The above title is taken from a BRAIN article “Saris Cycling Group, a victim of the ‘Covid whiplash,’ restructures for sale” that appeared online June 29. According to this article, “…the company is the victim of the ‘Covid whiplash,’ which left it with excess inventory, especially of trainers, when the market dried up this spring.”

This last part is, to me, the most interesting. I started actively marketing and selling data and statistics to the American bicycle business in 1990, because it was one of the few things my non-compete with the Schwinn Bicycle Company, from which I had just resigned after 24 years and four months, allowed me to do and still stay in the bicycle business. I quickly found the American bicycle business is research averse.

From 1990 to the present, new younger owners and managers have expressed more interest in research and data, but overall the American bicycle business has still maintained its arms-length relationship with good quality consumer studies and findings, and relied more on the opinion of dealers, sales reps and “gut-feel.”

The bicycle business is not alone in this, and quite frankly, “gut-feel” has been more right than wrong, but also limiting for many companies and brands over the years. Good quality consumer research studies and reports, like those conducted and published by the Bicycle Market Research Institute, National Sporting Goods Association, National Bicycle Dealers Association (NBDA) and Sports Market Surveys, have also been consistently correct and strategically predictive of the future, but the bicycle business was still reluctant to make the investment when they had good old “gut-feel” to fall back on, and were happy with all the money they saved.

As I said in another article this month, that was then, this is now. Good old “gut-feel” never got the vibe from the unprecedented shifts, changes and disruptions of the Covid-induced consumer market of the 2020-2021 period, and was of no help in moderating or mollifying the bullwhip effect we have talked about since the fourth quarter of 2020.

Simply stated, the bicycle business, like just about every other business in the U.S., tossed Just-In-Time (JIT) inventory management because they really didn’t have much choice at the time, and adopted Just-In-Case (JIC) inventory management that condoned hoarding and ordering as much as you could get as often as you could get it. This in turn encouraged and fostered the bullwhip effect.

Consumer demand was running red hot in 2020, and the one thing I argued about at the time, and still think should have been included in the industry conversation, was a careful study of the history of the data, the historical facts, which clearly showed 2020 was not another bike boom, and as such warranted the high-quality consumer research Sports Market Surveys subsequently conducted for the NBDA in 2021.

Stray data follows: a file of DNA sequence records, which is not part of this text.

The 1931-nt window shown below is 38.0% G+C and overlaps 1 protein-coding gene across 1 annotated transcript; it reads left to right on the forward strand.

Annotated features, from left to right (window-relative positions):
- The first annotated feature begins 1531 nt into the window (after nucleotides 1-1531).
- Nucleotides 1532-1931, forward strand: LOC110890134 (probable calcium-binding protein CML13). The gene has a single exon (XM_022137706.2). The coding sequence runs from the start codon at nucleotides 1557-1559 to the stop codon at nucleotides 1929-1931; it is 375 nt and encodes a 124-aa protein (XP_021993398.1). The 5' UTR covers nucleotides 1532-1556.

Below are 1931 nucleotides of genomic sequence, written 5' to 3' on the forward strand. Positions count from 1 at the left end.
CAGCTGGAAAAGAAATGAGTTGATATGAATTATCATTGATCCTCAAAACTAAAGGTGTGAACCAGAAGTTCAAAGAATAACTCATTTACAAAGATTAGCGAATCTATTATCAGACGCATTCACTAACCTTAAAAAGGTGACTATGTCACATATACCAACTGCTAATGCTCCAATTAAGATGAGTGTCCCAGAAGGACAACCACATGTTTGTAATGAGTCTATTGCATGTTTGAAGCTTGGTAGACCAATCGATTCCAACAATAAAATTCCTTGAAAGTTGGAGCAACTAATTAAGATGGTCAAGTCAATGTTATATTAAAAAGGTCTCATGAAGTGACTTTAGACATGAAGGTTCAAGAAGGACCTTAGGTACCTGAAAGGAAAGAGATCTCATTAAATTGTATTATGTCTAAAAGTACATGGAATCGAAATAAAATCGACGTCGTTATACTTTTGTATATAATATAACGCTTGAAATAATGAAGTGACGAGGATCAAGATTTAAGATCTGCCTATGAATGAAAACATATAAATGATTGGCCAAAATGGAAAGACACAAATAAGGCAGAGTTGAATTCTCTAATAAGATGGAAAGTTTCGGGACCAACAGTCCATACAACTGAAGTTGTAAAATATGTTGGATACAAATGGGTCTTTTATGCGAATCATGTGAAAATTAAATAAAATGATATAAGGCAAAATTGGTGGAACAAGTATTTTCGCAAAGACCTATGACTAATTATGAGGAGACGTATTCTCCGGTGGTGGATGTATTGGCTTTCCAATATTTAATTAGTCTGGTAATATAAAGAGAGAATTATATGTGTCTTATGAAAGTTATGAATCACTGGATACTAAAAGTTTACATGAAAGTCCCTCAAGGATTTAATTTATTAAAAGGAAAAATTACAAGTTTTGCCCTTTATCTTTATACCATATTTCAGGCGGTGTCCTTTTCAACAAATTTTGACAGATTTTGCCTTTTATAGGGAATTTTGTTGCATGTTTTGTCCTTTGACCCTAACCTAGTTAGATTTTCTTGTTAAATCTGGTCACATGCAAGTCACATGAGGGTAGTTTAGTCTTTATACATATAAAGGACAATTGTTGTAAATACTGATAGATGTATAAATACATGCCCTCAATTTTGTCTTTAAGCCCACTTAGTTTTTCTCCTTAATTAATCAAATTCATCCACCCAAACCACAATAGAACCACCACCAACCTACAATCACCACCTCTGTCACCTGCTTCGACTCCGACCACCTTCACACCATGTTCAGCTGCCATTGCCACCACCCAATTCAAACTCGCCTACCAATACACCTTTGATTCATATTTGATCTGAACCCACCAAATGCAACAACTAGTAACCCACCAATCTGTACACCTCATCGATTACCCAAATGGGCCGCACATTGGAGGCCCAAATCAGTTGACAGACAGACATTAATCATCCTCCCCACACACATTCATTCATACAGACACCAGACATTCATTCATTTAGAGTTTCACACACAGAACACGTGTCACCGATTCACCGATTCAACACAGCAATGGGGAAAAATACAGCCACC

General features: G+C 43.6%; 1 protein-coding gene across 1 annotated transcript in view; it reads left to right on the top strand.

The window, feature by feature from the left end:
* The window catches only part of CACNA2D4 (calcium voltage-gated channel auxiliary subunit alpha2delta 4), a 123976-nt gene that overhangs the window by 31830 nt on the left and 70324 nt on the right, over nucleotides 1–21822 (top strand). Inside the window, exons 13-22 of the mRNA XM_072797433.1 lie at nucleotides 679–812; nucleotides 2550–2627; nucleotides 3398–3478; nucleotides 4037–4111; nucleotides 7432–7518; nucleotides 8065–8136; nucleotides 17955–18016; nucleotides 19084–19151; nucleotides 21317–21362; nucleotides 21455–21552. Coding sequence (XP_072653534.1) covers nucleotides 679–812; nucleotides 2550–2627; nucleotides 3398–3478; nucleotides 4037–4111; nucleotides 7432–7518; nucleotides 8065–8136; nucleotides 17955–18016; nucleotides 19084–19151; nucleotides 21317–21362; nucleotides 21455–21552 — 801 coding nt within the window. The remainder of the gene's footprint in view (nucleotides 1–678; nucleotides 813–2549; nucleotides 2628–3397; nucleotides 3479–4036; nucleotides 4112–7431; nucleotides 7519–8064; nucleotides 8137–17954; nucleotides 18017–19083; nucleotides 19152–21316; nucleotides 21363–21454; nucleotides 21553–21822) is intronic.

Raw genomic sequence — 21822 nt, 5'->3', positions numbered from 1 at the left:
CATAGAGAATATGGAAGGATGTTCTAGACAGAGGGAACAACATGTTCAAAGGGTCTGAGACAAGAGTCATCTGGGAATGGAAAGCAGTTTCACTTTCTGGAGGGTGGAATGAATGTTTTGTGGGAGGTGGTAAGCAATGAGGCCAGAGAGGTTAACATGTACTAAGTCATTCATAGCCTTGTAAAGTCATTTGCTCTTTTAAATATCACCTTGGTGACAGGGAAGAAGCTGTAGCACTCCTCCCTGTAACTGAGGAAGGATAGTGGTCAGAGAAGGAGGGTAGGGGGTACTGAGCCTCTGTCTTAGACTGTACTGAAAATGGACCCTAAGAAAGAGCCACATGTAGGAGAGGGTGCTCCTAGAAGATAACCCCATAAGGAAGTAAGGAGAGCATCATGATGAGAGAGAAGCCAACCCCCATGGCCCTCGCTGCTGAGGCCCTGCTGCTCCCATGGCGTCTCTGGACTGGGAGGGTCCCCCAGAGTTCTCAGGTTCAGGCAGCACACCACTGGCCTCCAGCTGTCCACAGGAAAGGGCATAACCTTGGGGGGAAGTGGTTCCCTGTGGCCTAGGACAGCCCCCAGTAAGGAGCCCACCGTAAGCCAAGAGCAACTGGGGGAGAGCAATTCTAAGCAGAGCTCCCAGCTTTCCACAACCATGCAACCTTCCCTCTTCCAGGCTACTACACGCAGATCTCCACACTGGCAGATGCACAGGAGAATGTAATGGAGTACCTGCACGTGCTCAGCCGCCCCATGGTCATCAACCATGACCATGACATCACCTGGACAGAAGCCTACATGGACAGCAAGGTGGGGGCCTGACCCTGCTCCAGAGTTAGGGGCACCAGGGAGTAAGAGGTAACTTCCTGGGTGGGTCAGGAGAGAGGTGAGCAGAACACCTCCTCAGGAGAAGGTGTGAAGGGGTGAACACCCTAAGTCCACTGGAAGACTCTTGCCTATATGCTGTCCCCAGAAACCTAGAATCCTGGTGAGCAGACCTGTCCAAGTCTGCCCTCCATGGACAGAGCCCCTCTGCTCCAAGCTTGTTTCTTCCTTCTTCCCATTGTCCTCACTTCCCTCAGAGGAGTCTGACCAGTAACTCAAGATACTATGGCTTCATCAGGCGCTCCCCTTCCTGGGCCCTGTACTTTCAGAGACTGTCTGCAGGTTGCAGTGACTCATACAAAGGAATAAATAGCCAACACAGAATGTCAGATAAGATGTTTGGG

The conventional wisdom in 2020 and 2021 was that the unprecedented surge in bicycle sales was going to continue, or at least the bicycle business could assure its continuation through advocacy and lobbying, without regard for either what the NBDA consumer research indicated or the American consumer.

This leads to “Consumer spending growth slows in May, as higher prices weigh on the economy,” an article that appeared in The Washington Post June 30.

The huge unknown in the uncertainty of the last 30 months, over and above the pandemic, the supply chain disruptions, the war in the Ukraine and inflation, has been the American consumer!

The June 29 BRAIN article about Saris Cycling Group says, “…the market dried up this spring.” Consumer demand “dried up” and the company procured inventory like consumer demand was going to continue. The disconnect was between what the company thought or was told consumer demand was going to be, and what it actually was.

The June 30 Washington Post article reports: “Americans are still spending, but at a slower pace than a few months ago, a sign that the biggest part of the U.S. economy is beginning to moderate.”

The article goes on to state, “This year, the U.S. economy unexpectedly shrank in the first three months. On Wednesday, the BEA said the contraction was even deeper than expected. It revised down its gross domestic product reading by 0.1 percent to a 1.6 percent annualized rate after factoring in slower-than-expected growth in consumer spending in the first quarter.” In other words demand “dried up.”

The signs are there, and all the American bicycle business had to do was recognize them and discuss them. One last point from the June 30 article, “Consumer sentiment fell to its lowest level ever in June, according to a closely watched survey by the University of Michigan, with nearly half of Americans saying inflation has eroded their living standards.”

The reality, the suddenness and severity of the Saris Cycling Group financial situation, inventory vs. sales and the resulting sale of the company in the next 60 days is, unfortunately we believe, just the beginning.

Rather than go forward into the fog of total uncertainty, we advise bike shops, brands and suppliers to work with the NBDA and sponsor, purchase and use the consumer research that the dealer association has and will be conducting with Sports Market Surveys. There is no future in continuing to be research averse.

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